Ed Ewasiuk

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Ed Ewasiuk
MLA for Edmonton Beverly
In office
Preceded byBill Diachuk
Succeeded bydistrict abolished
Personal details
Born(1933-09-24)September 24, 1933
Vegreville, Alberta, Canada
DiedApril 14, 2006(2006-04-14) (aged 72)
Edmonton, Alberta, Canada
Political partyAlberta New Democratic Party

Edward William "Eddie" Ewasiuk (September 24, 1933 – April 14, 2006) was a labour activist, a city councilor in Edmonton, Alberta and a NDP Member of the Legislative Assembly in the Legislative Assembly of Alberta. He was born in Vegreville, Alberta.

Early life[edit]

Ed W. Ewasiuk was born on September 24, 1933 in Vegreville, Alberta. He was born to parents of Ukrainian descent. Ewasiuk was a labour activist with what was the Oil, Chemical and Atomic Workers Union. He served as a president of his local and then as a national vice-president. In 1980, he ran for city council in Edmonton's Northeast Ward 3 as part of the now-defunct Edmonton Voters' Association municipal party. and won, and was re-elected in 1983.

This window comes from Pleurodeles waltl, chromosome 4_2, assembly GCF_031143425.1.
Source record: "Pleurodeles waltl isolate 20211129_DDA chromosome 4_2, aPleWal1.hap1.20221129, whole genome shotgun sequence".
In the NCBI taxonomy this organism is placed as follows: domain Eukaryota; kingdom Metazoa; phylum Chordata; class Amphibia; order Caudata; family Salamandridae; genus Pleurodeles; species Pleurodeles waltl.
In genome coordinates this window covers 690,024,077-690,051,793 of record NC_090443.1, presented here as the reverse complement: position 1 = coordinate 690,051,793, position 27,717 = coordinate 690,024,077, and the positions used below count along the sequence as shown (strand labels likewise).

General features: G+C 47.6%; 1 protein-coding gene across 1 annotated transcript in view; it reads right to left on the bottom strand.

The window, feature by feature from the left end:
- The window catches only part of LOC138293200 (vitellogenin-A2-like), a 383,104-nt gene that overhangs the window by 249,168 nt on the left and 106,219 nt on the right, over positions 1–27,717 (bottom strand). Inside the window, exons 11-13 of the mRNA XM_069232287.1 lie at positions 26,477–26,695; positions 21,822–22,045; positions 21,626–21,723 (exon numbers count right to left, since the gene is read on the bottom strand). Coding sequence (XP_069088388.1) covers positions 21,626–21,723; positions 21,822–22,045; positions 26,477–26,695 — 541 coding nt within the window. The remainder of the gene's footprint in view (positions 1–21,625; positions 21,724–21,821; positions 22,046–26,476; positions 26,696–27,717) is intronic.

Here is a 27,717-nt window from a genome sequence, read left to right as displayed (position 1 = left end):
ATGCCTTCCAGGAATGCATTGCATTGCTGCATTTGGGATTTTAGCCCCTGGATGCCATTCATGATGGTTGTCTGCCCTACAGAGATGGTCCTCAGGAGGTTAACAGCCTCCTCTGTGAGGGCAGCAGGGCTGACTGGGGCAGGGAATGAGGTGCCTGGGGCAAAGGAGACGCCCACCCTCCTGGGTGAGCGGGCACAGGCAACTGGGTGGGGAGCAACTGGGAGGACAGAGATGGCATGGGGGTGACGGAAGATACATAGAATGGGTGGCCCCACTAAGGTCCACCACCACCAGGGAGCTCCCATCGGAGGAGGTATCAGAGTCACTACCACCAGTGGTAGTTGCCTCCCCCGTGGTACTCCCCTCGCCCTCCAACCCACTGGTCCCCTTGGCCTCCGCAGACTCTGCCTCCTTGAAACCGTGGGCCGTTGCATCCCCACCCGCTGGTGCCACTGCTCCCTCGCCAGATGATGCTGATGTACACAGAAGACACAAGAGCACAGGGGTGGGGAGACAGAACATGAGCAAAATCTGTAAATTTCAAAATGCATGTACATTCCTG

Provincial politics[edit]

In the 1986 Alberta general election, Ewasiuk stood for MLA as a New Democrat in the northeast riding of Edmonton-Beverly. He won easily, garnering almost 60% of the vote, in an NDP sweep of Edmonton under Ray Martin's leadership. He defeated powerful PC Cabinet minister Bill Diachuk.

In City Hall and Legislature, Ewasiuk gained a reputation as a devout advocate of reducing poverty and workers' rights.

In the 1989 Alberta general election, Ewasiuk was re-elected with 50% of the vote. He was defeated in the 1993 Alberta general election by Julius Yankowski in the new electoral district of Edmonton Beverly-Belmont after his old electoral district of Edmonton Beverly was redistributed.

Late life and legacy[edit]

Ewasiuk died suddenly at his home in Edmonton in 2006.[1][2] In 2007, a memorial bench for Ewasiuk was unveiled by the NDP and the CEP union facing Edmonton City Hall.


  1. ^ Life & Times:: [Final Edition] Sadava, Mike. Edmonton Journal [Edmonton, Alta] 20 Apr 2006: B1 FRONT.
  2. ^ "Legislative Assembly Office - 2006 Annual Report" (PDF). Assembly.ab.ca. Retrieved 2012-08-10.

External links[edit]